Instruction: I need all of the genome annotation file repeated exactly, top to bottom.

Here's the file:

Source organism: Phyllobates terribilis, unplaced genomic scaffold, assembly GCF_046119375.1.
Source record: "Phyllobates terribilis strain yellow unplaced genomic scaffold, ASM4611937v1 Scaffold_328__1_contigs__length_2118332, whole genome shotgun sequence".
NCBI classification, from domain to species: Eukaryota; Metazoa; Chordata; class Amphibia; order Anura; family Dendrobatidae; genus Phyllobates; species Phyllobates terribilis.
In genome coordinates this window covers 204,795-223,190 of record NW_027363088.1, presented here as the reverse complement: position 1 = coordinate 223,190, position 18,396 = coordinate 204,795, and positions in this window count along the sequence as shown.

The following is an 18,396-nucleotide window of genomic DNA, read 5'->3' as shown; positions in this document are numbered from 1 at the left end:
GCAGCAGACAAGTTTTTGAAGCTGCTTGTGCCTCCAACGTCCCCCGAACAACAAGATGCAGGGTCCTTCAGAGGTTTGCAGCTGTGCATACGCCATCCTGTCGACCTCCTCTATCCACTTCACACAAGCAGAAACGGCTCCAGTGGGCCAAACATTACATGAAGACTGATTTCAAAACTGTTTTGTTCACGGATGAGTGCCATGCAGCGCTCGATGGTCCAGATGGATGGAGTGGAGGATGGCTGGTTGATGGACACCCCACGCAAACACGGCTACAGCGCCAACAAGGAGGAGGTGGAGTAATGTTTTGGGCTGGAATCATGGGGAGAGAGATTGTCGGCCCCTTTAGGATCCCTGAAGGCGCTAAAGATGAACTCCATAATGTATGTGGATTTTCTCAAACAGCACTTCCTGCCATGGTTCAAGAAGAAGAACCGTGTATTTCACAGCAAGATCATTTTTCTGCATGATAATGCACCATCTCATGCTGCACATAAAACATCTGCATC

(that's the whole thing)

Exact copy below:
Source organism: Phyllobates terribilis, unplaced genomic scaffold, assembly GCF_046119375.1.
Source record: "Phyllobates terribilis strain yellow unplaced genomic scaffold, ASM4611937v1 Scaffold_328__1_contigs__length_2118332, whole genome shotgun sequence".
NCBI classification, from domain to species: Eukaryota; Metazoa; Chordata; class Amphibia; order Anura; family Dendrobatidae; genus Phyllobates; species Phyllobates terribilis.
In genome coordinates this window covers 204,795-223,190 of record NW_027363088.1, presented here as the reverse complement: position 1 = coordinate 223,190, position 18,396 = coordinate 204,795, and positions in this window count along the sequence as shown.

The following is an 18,396-nucleotide window of genomic DNA, read 5'->3' as shown; positions in this document are numbered from 1 at the left end:
GCAGCAGACAAGTTTTTGAAGCTGCTTGTGCCTCCAACGTCCCCCGAACAACAAGATGCAGGGTCCTTCAGAGGTTTGCAGCTGTGCATACGCCATCCTGTCGACCTCCTCTATCCACTTCACACAAGCAGAAACGGCTCCAGTGGGCCAAACATTACATGAAGACTGATTTCAAAACTGTTTTGTTCACGGATGAGTGCCATGCAGCGCTCGATGGTCCAGATGGATGGAGTGGAGGATGGCTGGTTGATGGACACCCCACGCAAACACGGCTACAGCGCCAACAAGGAGGAGGTGGAGTAATGTTTTGGGCTGGAATCATGGGGAGAGAGATTGTCGGCCCCTTTAGGATCCCTGAAGGCGCTAAAGATGAACTCCATAATGTATGTGGATTTTCTCAAACAGCACTTCCTGCCATGGTTCAAGAAGAAGAACCGTGTATTTCACAGCAAGATCATTTTTCTGCATGATAATGCACCATCTCATGCTGCACATAAAACATCTGCATC